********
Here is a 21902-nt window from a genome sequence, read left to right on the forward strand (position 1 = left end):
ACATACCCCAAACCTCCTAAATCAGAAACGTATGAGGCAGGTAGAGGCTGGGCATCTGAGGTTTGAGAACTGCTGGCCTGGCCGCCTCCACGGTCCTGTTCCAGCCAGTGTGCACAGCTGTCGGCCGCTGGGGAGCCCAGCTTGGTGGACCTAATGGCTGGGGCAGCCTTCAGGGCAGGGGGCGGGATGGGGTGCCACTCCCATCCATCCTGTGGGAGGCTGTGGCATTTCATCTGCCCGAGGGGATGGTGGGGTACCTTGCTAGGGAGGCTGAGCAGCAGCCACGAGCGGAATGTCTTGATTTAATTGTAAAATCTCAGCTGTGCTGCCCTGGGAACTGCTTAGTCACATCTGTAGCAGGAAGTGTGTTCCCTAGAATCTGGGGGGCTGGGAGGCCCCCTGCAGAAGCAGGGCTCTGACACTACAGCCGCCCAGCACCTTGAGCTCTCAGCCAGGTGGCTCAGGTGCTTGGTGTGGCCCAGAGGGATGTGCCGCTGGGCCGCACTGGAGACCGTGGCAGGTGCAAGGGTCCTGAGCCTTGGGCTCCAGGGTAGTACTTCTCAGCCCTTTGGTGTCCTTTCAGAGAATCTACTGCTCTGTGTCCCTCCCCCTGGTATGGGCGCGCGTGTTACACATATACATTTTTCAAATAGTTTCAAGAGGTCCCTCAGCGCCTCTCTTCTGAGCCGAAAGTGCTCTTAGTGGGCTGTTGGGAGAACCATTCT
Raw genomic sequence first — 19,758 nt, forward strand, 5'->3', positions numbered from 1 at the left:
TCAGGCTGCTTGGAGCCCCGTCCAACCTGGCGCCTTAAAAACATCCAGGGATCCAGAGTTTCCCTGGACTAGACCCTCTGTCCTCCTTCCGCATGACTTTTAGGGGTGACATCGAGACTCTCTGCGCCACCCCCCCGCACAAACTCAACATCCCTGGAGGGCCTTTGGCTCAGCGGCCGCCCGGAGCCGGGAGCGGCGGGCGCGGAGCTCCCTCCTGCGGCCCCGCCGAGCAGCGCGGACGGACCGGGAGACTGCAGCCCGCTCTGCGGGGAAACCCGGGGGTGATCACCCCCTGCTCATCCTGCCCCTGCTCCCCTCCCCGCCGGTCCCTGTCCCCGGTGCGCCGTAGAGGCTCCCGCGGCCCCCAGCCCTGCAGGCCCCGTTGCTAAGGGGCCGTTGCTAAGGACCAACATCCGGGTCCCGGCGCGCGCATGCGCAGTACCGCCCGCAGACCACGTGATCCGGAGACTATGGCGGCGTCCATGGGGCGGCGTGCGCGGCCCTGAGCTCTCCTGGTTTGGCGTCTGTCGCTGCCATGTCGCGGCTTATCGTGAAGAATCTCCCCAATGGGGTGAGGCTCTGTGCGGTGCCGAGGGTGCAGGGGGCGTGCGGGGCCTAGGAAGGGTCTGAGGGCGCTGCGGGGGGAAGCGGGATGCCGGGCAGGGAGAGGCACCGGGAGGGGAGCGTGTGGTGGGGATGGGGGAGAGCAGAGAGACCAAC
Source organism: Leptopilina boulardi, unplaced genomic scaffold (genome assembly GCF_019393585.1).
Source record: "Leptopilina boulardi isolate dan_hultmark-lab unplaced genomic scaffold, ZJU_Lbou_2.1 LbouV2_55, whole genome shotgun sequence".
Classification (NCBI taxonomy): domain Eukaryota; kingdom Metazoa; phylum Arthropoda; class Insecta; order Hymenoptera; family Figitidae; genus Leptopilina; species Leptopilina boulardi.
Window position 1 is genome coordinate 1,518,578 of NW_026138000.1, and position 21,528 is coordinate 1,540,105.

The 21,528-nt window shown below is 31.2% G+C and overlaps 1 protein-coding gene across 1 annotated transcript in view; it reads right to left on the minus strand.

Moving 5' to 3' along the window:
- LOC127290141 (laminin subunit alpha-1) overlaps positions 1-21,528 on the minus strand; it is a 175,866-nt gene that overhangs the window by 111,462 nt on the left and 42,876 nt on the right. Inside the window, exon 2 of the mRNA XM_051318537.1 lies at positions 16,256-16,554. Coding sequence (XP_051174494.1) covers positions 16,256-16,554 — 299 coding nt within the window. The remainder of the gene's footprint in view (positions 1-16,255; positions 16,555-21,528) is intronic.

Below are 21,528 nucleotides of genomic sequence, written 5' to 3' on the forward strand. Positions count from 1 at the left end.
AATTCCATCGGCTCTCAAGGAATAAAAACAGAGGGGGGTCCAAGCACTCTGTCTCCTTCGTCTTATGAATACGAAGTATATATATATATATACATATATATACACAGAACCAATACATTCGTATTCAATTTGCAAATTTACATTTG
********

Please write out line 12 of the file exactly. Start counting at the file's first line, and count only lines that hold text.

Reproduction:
Below are 21,528 nucleotides of genomic sequence, written 5' to 3' on the forward strand. Positions count from 1 at the left end.